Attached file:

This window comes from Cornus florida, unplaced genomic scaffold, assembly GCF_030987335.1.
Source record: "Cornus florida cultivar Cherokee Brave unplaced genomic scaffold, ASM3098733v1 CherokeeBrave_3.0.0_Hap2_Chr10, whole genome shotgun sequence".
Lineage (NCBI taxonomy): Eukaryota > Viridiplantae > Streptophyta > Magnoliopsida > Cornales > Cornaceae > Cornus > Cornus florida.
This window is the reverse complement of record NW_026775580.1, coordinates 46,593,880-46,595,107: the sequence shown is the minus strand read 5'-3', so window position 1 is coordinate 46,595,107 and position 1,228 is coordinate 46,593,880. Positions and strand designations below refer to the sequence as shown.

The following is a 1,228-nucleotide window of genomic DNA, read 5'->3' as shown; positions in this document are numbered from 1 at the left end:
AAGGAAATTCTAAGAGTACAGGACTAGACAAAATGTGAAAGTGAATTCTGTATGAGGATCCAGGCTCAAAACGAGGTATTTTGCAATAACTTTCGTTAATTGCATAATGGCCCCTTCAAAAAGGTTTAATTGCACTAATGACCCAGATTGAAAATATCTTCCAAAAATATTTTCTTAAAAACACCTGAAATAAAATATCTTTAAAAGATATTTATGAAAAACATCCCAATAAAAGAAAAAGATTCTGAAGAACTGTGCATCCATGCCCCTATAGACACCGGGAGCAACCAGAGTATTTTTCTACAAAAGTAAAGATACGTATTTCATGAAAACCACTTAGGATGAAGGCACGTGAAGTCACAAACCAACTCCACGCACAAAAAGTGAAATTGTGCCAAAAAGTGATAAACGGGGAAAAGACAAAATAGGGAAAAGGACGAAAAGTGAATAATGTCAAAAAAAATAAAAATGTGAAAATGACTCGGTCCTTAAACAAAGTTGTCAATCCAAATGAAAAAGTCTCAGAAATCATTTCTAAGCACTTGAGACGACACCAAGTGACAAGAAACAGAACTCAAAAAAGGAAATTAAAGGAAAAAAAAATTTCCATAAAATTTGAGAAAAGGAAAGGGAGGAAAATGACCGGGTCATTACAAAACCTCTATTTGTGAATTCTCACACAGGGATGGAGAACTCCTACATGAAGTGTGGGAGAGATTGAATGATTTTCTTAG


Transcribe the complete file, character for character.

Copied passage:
This window comes from Cornus florida, unplaced genomic scaffold, assembly GCF_030987335.1.
Source record: "Cornus florida cultivar Cherokee Brave unplaced genomic scaffold, ASM3098733v1 CherokeeBrave_3.0.0_Hap2_Chr10, whole genome shotgun sequence".
Lineage (NCBI taxonomy): Eukaryota > Viridiplantae > Streptophyta > Magnoliopsida > Cornales > Cornaceae > Cornus > Cornus florida.
This window is the reverse complement of record NW_026775580.1, coordinates 46,593,880-46,595,107: the sequence shown is the minus strand read 5'-3', so window position 1 is coordinate 46,595,107 and position 1,228 is coordinate 46,593,880. Positions and strand designations below refer to the sequence as shown.

The following is a 1,228-nucleotide window of genomic DNA, read 5'->3' as shown; positions in this document are numbered from 1 at the left end:
AAGGAAATTCTAAGAGTACAGGACTAGACAAAATGTGAAAGTGAATTCTGTATGAGGATCCAGGCTCAAAACGAGGTATTTTGCAATAACTTTCGTTAATTGCATAATGGCCCCTTCAAAAAGGTTTAATTGCACTAATGACCCAGATTGAAAATATCTTCCAAAAATATTTTCTTAAAAACACCTGAAATAAAATATCTTTAAAAGATATTTATGAAAAACATCCCAATAAAAGAAAAAGATTCTGAAGAACTGTGCATCCATGCCCCTATAGACACCGGGAGCAACCAGAGTATTTTTCTACAAAAGTAAAGATACGTATTTCATGAAAACCACTTAGGATGAAGGCACGTGAAGTCACAAACCAACTCCACGCACAAAAAGTGAAATTGTGCCAAAAAGTGATAAACGGGGAAAAGACAAAATAGGGAAAAGGACGAAAAGTGAATAATGTCAAAAAAAATAAAAATGTGAAAATGACTCGGTCCTTAAACAAAGTTGTCAATCCAAATGAAAAAGTCTCAGAAATCATTTCTAAGCACTTGAGACGACACCAAGTGACAAGAAACAGAACTCAAAAAAGGAAATTAAAGGAAAAAAAAATTTCCATAAAATTTGAGAAAAGGAAAGGGAGGAAAATGACCGGGTCATTACAAAACCTCTATTTGTGAATTCTCACACAGGGATGGAGAACTCCTACATGAAGTGTGGGAGAGATTGAATGATTTTCTTAG